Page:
In the four years since it first launched, our 30×30 Nature Challenge has helped thousands of people across Canada and around the world spend more time outdoors. People get into "the nature habit" — and they're happier and healthier as a result, as shown in research conducted by Elizabeth Nisbet 30×30 report.pdf of Trent University. Nurturing a connection to nature also makes people care about protecting it.
This wildly popular program would not have been possible without the generous support of our corporate partners, who helped fund the project AND made it come alive at their workplaces. Here's how they describe their 30×30 experience:Continue reading »
Canada's opportunity to become a global leader in innovation and clean technology may be slipping away, according to a new report released today by Analytica Advisors. The fourth installment of their annual report on the state of this increasingly important industry says that Canada has lost 41 per cent of its global market share since 2008 — the third largest loss of any country measured.Continue reading »
By Public Engagement Specialist Kyle Empringham
If you're looking for a tasty and affordable seafood option for your next meal, consider sole.
Sole is related to a whole suite of flatfish, often marketed as flounder, halibut, plaice, sanddab and turbot. Pacific flatfish, like their Atlantic counterparts, are known as "hirame" when prepared for sushi.Continue reading »
Most children are curious explorers, so you don't need to do much to cultivate their nature connectedness — just take them outside! The challenge is more about how to get out of their way while keeping them AND the plants and critters safe.
Ick. Ew. Gross.
These are a few words adults say about nature — in front of kids. I don't think we even realize it.
Did I love finding a snail on my kitchen ceiling? Or an entire nest of baby spiders, on a stick, in my living room? Not exactly.
To cultivate nature connectedness, fuel my son's curiosity and keep plants and critters alive, we have rules:Continue reading »
More than half the planet's people now live in urban areas. The need to supply food, shelter, fresh water and energy to billions of urban residents is resulting in loss of farmland, forests, wetlands and other ecosystems, as well as the critical ecological services they support, like providing food, clean air and drinking water.Continue reading »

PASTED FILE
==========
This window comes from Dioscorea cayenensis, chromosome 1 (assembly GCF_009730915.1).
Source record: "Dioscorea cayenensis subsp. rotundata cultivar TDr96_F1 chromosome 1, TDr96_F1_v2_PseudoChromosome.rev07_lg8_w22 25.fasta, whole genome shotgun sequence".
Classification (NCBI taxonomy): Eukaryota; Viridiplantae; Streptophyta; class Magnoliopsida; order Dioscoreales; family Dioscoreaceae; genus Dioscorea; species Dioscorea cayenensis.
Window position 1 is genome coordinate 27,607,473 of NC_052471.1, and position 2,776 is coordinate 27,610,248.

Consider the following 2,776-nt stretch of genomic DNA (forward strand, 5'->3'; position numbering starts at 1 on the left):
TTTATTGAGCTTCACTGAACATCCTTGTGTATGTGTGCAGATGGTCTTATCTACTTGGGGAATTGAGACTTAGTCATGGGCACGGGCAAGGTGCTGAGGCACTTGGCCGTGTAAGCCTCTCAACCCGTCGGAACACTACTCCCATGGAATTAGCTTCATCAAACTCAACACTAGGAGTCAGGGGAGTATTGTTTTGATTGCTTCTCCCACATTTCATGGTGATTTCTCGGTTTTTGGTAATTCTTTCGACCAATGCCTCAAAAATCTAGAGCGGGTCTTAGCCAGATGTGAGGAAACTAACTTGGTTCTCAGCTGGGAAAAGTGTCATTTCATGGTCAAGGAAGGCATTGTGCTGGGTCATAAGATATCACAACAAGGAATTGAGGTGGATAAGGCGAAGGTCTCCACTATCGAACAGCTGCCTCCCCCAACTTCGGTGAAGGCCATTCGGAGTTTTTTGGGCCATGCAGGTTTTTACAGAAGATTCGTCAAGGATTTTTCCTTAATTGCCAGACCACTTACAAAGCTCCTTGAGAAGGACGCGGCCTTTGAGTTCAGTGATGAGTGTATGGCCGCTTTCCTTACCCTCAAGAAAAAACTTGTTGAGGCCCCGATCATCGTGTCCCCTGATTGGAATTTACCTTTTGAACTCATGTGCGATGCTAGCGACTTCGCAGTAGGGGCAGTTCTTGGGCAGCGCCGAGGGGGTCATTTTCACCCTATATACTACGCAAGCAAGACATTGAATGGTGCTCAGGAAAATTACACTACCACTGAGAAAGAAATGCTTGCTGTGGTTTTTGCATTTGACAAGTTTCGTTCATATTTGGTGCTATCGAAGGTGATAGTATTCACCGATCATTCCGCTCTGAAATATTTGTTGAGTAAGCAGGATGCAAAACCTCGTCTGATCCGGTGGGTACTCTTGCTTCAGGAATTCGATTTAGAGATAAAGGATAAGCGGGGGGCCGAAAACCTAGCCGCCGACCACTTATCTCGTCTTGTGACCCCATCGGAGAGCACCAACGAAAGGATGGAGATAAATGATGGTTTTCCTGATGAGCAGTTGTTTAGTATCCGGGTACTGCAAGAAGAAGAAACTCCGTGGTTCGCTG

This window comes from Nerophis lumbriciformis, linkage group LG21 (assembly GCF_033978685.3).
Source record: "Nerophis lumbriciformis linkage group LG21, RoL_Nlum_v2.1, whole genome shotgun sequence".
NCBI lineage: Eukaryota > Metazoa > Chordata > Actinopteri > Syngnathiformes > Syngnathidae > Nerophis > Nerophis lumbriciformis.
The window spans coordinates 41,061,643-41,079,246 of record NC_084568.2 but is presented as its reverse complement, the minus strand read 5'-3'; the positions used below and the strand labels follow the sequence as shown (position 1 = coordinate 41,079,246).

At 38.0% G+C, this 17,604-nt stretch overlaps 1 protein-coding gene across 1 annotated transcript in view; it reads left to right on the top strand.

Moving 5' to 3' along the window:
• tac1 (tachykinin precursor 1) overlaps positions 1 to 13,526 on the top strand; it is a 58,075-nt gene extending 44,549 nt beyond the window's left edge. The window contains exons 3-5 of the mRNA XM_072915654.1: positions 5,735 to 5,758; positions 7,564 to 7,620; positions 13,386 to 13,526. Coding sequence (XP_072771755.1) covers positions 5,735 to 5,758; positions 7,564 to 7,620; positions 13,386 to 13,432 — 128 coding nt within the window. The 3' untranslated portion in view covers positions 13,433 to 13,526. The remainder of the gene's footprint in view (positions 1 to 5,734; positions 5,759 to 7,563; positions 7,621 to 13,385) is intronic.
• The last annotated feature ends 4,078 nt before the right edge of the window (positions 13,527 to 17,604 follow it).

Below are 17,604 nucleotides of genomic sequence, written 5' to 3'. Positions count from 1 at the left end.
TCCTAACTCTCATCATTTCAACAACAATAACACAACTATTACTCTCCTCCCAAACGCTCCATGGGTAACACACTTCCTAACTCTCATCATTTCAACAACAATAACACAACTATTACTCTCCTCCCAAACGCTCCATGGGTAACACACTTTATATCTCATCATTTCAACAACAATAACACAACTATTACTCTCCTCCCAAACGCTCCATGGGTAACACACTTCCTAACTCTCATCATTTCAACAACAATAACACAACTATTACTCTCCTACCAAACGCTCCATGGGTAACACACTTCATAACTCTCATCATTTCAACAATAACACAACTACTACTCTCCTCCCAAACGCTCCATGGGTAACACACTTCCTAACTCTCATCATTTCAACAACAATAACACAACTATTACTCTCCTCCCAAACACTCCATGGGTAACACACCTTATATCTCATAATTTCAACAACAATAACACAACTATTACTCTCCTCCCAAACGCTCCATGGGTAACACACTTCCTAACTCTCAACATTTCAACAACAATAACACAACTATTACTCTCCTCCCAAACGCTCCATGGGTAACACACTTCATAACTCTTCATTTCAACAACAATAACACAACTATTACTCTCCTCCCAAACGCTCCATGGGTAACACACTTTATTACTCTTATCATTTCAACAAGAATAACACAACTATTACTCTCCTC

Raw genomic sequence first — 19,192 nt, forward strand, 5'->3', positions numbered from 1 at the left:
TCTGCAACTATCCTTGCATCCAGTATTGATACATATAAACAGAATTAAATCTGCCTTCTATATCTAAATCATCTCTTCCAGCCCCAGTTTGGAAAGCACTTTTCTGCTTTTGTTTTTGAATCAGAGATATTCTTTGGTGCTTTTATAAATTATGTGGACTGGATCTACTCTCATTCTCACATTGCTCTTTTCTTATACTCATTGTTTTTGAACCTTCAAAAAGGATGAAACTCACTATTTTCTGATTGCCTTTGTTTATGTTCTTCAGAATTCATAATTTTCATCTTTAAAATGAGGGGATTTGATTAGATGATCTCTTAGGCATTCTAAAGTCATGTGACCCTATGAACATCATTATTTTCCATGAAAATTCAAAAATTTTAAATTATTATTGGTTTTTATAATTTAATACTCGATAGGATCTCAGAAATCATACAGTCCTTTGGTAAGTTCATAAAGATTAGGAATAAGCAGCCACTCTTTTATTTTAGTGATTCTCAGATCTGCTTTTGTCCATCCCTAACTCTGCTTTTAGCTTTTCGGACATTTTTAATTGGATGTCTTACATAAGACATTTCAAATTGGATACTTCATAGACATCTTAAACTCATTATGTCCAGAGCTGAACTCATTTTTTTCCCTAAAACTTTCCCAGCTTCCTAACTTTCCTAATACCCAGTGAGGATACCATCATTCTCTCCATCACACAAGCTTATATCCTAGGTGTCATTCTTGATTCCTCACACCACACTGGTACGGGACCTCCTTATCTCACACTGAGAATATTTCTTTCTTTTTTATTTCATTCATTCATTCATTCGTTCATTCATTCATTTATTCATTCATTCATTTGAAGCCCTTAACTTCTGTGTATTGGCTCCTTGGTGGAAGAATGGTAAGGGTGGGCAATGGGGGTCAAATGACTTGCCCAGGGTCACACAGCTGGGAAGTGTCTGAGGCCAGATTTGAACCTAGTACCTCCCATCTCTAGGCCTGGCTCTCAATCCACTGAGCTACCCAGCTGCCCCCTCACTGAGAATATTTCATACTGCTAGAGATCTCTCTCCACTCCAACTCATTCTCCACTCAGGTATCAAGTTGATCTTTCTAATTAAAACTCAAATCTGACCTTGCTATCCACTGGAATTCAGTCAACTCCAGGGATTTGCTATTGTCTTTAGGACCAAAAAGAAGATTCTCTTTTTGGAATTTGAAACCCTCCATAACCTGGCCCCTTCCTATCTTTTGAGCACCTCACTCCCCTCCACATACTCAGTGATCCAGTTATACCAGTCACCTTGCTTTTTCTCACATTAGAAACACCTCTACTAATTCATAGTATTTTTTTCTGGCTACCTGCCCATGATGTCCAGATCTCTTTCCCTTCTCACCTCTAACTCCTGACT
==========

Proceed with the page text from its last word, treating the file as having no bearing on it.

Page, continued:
By John Werring, senior science and policy adviser
Some things — like sea lice — just won't go away. Sea lice are a naturally occurring parasite of ocean fish and need hosts to survive. A sea louse's preferred host is an adult salmon, and the more fish there are in the water the greater the number of lice. Since wild salmon migrate, sea lice numbers in waters near the shore are typically low when the salmon are at sea and spike when the salmon return in the fall. When juvenile salmon migrate out of their home streams in the spring and enter the salt water, sea lice numbers are usually low (because they have no hosts to feed on during the winter), so encounters between fish and lice are fairly rare. There have been very few documented events where natural sea lice numbers are so high that they actually become a problem for wild fish.Continue reading »
Recent events in Canada have shown not only that change is possible, but that people won't stand for having corporate interests put before their own.
When plummeting oil prices late last year threw Alberta into financial crisis, people rightly asked, "Where's the money?" They could see that an oil producer like Norway was able to weather the price drop thanks to forward planning, higher costs to industry to exploit resources and an oil fund worth close to $1 trillion! Leading up to the election, the government that ran Alberta for 44 years refused to consider raising industry taxes or reviewing royalty rates, instead offering a budget with new taxes, fees and levies for citizens, along with service cuts.